Paganism 101: An Introduction to Paganism by 101 Pagans by Trevor Greenfield
My rating: 4 of 5 stars
What would it be like to talk with 101 people before deciding to pursue a different spiritual path? Wouldn’t it be great to chat with 101 experienced people who could tell you what it is like? Well this book has it. The people interviewed range from regular practitioners all the way to serious Pagan leaders who have authored books and speak with great authority.
Underneath the umbrella of Paganism there are a variety of spiritual paths. Starting out with Druidism the collection moves it’s way through Heathenism, Wicca. Witchcraft, straight up Goddess worship and herbalism. The book talks about being a pagan leader and what it is like to remain in the closet about things. Of course many Pagan leaers are humble enough to see themselves as just ordinary people who are fulfilling a role with regards to carrying out a ceremony. Let it be known that although Paganism is a relatively new movement on the spiritual scene it is growing fast. You might now ever know it as most Pagans are very solitary in nature and do not get together in groups that much.
A mention of Paganism being new, well yes it is but then again it is based on old concepts that are being revived. Of course as Christianity rolled it’s way through it picked up many Pagan customs and took over many Pagan places of worship and turned them into Churches. Many Christian saints and angels were formerly Pagan gods that got usurped in the maelstrom. The pagan are reclaiming them.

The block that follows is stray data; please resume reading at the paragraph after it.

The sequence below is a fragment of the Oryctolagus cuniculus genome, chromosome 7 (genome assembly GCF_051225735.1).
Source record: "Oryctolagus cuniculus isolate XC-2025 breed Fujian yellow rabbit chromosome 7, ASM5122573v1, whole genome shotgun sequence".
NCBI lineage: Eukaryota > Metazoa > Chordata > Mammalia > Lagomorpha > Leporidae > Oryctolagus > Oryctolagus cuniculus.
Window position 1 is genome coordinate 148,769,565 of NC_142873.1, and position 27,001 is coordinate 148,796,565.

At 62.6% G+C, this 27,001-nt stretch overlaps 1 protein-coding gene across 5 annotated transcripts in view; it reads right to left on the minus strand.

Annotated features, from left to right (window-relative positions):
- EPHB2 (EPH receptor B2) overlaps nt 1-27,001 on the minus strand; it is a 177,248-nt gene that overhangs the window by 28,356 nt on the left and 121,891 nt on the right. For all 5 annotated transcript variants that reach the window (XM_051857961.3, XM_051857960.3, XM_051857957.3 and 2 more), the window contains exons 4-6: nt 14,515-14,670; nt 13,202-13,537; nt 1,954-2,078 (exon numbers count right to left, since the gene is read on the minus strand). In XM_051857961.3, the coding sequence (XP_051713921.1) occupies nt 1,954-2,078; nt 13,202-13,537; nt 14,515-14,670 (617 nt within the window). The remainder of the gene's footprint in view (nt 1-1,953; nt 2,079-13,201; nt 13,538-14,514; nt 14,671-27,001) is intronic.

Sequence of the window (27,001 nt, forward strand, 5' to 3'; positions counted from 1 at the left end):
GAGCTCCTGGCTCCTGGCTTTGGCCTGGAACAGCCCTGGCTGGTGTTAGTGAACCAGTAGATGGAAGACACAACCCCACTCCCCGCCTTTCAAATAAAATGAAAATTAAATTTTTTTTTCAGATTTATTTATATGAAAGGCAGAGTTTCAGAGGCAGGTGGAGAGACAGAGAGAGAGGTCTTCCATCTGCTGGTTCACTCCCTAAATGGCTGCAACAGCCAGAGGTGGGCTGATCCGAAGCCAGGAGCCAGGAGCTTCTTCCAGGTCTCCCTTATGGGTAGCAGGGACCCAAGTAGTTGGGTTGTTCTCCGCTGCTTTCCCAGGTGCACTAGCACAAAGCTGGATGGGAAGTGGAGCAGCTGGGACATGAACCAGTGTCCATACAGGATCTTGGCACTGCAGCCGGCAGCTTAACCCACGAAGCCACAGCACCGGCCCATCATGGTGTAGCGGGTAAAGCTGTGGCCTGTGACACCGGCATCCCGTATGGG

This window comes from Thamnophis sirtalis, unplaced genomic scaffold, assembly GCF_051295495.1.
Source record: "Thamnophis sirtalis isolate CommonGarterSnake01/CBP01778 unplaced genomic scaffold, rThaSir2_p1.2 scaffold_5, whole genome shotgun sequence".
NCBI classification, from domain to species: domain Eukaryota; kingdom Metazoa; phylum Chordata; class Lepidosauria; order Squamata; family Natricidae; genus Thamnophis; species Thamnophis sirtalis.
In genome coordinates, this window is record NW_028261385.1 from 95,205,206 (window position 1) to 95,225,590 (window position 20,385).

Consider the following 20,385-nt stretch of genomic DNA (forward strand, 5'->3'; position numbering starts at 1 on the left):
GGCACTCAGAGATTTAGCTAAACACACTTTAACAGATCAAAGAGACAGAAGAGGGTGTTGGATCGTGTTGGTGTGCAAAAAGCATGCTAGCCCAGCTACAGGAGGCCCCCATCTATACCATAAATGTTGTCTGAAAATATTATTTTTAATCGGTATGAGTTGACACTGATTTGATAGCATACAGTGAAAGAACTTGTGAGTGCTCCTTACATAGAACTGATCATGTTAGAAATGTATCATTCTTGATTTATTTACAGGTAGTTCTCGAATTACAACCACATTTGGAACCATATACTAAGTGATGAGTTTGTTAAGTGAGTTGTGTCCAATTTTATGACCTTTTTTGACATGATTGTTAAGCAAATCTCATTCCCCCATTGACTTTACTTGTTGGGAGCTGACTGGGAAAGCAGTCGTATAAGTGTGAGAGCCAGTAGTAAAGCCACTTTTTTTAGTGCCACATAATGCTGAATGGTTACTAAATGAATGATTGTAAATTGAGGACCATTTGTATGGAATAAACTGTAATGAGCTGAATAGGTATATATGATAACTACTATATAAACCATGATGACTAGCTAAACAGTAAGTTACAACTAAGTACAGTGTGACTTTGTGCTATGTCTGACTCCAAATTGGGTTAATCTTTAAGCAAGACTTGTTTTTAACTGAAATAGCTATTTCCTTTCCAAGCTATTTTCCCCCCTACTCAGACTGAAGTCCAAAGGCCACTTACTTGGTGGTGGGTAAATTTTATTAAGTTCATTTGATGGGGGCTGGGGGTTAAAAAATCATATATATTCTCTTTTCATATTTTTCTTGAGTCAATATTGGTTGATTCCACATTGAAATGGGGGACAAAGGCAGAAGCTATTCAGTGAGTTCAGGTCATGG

I thought it was great that Christo-Pagans had their own section. I mean after all the Lord Jesus Christ and the three phases of the Goddess. Mary Magdalene the maiden, Mother Mary is well um the mother and finally Sophia is the old Crone representing wisdom. The discussion of magic was good. Got a good list of herbs to use and how to charge them with my intent. Different forms of magic were discussed as well.
As good as the book was I think a couple things were missing. First off I do not remember there being much talk about Ceremonial Magic. While not Paganism per se I feel something should have been said about them, or more because they are part of the scene.
Most of the book is geared towards European Paganism, and with the exception of Egypt anyone else follwing deities from let us say the Canaanite, or Sumerians gets left out. They need to be included. What about Judeo-Pagans we’re out there too you know.
Of course when talking about magic and occultism, two topics that can be separate also over lap. More needs to be devoted to that. Over all great book. It gets 4 stars out 5.
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